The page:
ETFs That Are Ailing Because of Europe

NEW YORK ( ETF Expert) -- When subprime crisis concerns came to the fore in 2007, the U.S. had to throw all kinds of spaghetti at the wall before noodles began to stick.

For instance, the Federal Reserve first slashed interest rates. Later, in March of 2008, the Fed and JPMorgan Chase ( JPM) orchestrated a buyout of Bear Stearns. In September, the Securities and Exchange Commission banned the short-selling of financial companies.

Still, nothing stuck.

The government decided to try a different path by letting Lehman Brothers go bankrupt. Was Bear Stearns too big to fail, while Lehman Brothers was not? The government had exacerbated the uncertainty.

Congress passed TARP to buy toxic assets. The only problem was the government didn't buy toxic assets but chose to purchase preferred shares of the financial institutions instead. More uncertainty.

Eventually, the Fed ushered in the era of quantitative easing which allowed for the purchase of unwanted mortgage-backed securities; eighteen bearish months passed before confidence returned.

OK, so that wasn't a top-notch historical review. Yet the point is that the smartest people in the world struggled to instill confidence in the financial system from October 2007 to March 2009. And although the sovereign debt crisis in Europe today may not represent the same set of circumstances, dismissing the similarities outright may be detrimental.

Consider the extraordinary level of volatility in the past week. Granted, computerized program trading deserves some blame. Indeed, we can even chastise the "evil" hedge fund players and the insidious short-sellers.

On the other hand, the same thing could have been said about the volatility during the 2007-2009 bear market. Was there no reality in the problems that existed at the time?

Some of the worst-performing exchange-traded funds during the 2007-2009 bear market included the SPDR KBW Bank ( KBE), iShares DJ Home Construction ( ITB) and iShares Russell MicroCap ( IWC).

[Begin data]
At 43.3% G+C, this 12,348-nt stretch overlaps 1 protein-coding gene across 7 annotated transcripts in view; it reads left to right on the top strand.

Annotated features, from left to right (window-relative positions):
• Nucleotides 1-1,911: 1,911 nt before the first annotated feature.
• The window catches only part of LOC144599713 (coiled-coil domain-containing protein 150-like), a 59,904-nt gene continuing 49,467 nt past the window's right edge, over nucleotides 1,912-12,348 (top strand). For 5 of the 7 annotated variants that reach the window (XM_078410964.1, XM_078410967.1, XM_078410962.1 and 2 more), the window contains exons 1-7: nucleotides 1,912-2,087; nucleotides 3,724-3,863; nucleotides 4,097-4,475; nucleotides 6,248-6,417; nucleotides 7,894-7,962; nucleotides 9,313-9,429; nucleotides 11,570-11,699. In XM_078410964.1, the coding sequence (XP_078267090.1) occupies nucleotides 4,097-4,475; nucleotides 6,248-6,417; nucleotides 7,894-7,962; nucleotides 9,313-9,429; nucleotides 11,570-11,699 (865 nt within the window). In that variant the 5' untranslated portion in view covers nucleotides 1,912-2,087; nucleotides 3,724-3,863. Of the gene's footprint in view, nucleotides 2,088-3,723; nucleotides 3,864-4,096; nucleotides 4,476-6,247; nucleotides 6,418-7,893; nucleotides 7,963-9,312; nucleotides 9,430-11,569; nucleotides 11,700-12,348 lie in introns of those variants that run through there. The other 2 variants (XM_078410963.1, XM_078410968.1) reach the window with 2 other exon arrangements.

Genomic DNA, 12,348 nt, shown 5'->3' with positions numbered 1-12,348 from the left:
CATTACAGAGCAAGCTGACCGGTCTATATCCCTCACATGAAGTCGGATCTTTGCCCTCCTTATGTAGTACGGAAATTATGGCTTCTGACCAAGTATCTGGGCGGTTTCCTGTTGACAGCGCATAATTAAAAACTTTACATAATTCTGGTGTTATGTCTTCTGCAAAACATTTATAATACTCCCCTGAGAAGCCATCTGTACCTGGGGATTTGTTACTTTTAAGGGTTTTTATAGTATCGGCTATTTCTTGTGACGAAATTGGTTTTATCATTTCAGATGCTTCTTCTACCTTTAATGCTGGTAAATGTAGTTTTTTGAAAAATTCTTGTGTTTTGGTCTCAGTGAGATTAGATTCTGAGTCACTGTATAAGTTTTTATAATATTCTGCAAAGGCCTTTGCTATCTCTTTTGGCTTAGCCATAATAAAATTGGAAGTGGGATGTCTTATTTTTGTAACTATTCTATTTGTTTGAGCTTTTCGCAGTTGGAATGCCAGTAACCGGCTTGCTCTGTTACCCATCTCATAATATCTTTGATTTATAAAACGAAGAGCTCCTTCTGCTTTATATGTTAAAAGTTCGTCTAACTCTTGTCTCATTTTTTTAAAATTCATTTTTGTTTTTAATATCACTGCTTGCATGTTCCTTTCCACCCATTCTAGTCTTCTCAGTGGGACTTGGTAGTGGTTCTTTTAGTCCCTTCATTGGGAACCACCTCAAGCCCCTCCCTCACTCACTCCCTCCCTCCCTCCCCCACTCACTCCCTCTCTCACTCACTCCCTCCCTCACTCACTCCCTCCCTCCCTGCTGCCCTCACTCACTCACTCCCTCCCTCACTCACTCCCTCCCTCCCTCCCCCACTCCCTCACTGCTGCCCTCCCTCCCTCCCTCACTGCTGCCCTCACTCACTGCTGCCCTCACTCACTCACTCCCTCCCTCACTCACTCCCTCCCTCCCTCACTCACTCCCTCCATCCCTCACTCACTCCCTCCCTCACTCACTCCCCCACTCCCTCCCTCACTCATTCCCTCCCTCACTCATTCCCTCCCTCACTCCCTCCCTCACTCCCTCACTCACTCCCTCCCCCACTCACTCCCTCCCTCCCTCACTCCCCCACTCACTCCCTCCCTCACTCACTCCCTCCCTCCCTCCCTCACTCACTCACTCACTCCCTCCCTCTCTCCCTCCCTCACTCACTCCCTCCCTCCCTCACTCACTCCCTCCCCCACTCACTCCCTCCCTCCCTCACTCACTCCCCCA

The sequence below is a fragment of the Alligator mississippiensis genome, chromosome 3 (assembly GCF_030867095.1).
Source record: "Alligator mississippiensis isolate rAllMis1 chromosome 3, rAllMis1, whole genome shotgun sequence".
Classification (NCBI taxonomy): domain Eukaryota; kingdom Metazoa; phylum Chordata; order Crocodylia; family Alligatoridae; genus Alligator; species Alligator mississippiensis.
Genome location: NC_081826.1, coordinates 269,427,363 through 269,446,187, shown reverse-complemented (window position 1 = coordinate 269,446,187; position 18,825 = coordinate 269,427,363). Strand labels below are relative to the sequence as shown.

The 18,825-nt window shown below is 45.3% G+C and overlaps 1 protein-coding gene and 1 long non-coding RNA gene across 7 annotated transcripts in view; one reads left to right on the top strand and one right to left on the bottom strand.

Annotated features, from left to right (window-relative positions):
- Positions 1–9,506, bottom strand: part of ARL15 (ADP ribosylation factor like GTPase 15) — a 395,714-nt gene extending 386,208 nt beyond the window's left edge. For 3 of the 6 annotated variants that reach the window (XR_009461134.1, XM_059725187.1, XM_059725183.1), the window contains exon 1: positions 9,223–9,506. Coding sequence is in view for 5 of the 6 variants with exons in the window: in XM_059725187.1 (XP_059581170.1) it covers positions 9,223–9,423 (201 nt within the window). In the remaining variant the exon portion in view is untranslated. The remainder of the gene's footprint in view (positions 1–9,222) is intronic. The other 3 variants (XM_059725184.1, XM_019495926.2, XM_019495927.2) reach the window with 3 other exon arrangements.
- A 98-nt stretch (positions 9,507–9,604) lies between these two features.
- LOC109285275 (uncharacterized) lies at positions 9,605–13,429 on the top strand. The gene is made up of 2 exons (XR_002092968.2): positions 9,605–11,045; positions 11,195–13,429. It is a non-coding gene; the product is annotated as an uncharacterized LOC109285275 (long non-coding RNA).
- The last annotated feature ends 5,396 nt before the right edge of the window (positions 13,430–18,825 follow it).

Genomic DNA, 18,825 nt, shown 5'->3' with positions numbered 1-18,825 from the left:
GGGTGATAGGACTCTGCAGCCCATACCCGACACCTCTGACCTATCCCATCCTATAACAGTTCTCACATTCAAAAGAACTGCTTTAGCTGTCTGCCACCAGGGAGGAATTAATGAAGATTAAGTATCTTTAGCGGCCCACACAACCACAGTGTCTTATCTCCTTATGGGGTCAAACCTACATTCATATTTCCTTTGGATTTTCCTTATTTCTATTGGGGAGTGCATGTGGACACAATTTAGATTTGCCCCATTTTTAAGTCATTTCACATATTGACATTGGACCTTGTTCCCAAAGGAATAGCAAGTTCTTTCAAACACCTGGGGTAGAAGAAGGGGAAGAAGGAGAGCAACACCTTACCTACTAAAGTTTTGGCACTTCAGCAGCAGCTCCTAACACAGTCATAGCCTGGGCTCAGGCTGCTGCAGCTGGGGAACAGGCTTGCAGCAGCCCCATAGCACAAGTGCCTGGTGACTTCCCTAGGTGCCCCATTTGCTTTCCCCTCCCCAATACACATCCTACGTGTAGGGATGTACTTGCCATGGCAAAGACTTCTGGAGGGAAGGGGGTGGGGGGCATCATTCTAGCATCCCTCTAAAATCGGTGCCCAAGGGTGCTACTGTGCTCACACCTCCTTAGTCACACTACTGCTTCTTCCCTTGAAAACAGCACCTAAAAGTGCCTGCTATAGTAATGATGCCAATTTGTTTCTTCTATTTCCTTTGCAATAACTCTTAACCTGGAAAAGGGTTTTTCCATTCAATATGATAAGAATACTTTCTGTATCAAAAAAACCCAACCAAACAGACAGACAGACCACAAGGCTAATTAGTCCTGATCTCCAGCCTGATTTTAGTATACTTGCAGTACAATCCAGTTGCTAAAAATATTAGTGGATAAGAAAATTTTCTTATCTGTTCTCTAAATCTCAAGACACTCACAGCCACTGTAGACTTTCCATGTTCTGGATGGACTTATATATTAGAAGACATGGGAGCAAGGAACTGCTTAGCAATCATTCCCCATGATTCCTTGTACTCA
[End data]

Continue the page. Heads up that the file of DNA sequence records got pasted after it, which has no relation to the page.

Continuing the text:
Subprime/Alt A mortgage exposure at financial companies decimated bank shares. Oversupply and negligible demand killed the homebuilders. And a deep recession rocked the smallest companies more than the larger companies, as smaller companies had even less access to credit. In other words ... it wasn't all due to market manipulation. (Even if market manipulation is 100% to blame, investors may not have the luxury of avoiding capital markets altogether.)

It follows that we may certainly attribute the ridiculous volatility to mechanized trading/opportunistic hedgies/"dark side" short-selling. However, there are genuine reasons for the selling pressure as well.

Here, then, is a list of ETFs that have taken the biggest hits, along with the performance of the ETF that tracks the S&P 500, for comparison purposes. The names shouldn't surprise you. Most of them represent the areas with the most exposure to the eurozone debt disaster.

Exchange-Traded Funds That Tanked Over Past Five Trading Sessions
  • iShares DJ Regional Banks (IAT) -9.3%
  • SPDR KBW Bank (KBE) -8.8%
  • SPDR Emerging Europe (GUR) -8.7%
  • iShares DJ Home Construction (ITB) -8.3%
  • Market Vectors Poland (PLND) -7.6%
  • iShares MSCI Turkey (TUR) -7.2%
  • iShares MSCI Austria (EWO) -5.1%
  • iShares MSCI Germany (EWG) -4.9%
  • SPDR S&P 500 (SPY) -1.6%

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Disclosure Statement: ETF Expert is a website that makes the world of ETFs easier to understand. Gary Gordon, Pacific Park Financial and/or its clients may hold positions in ETFs, mutual funds and investment assets mentioned. The commentary does not constitute individualized investment advice. The opinions offered are not personalized recommendations to buy, sell or hold securities. At times, issuers of exchange-traded products compensate Pacific Park Financial or its subsidiaries for advertising at the ETF Expert website. ETF Expert content is created independently of any advertising relationships. You may review additional ETF Expert at the site.

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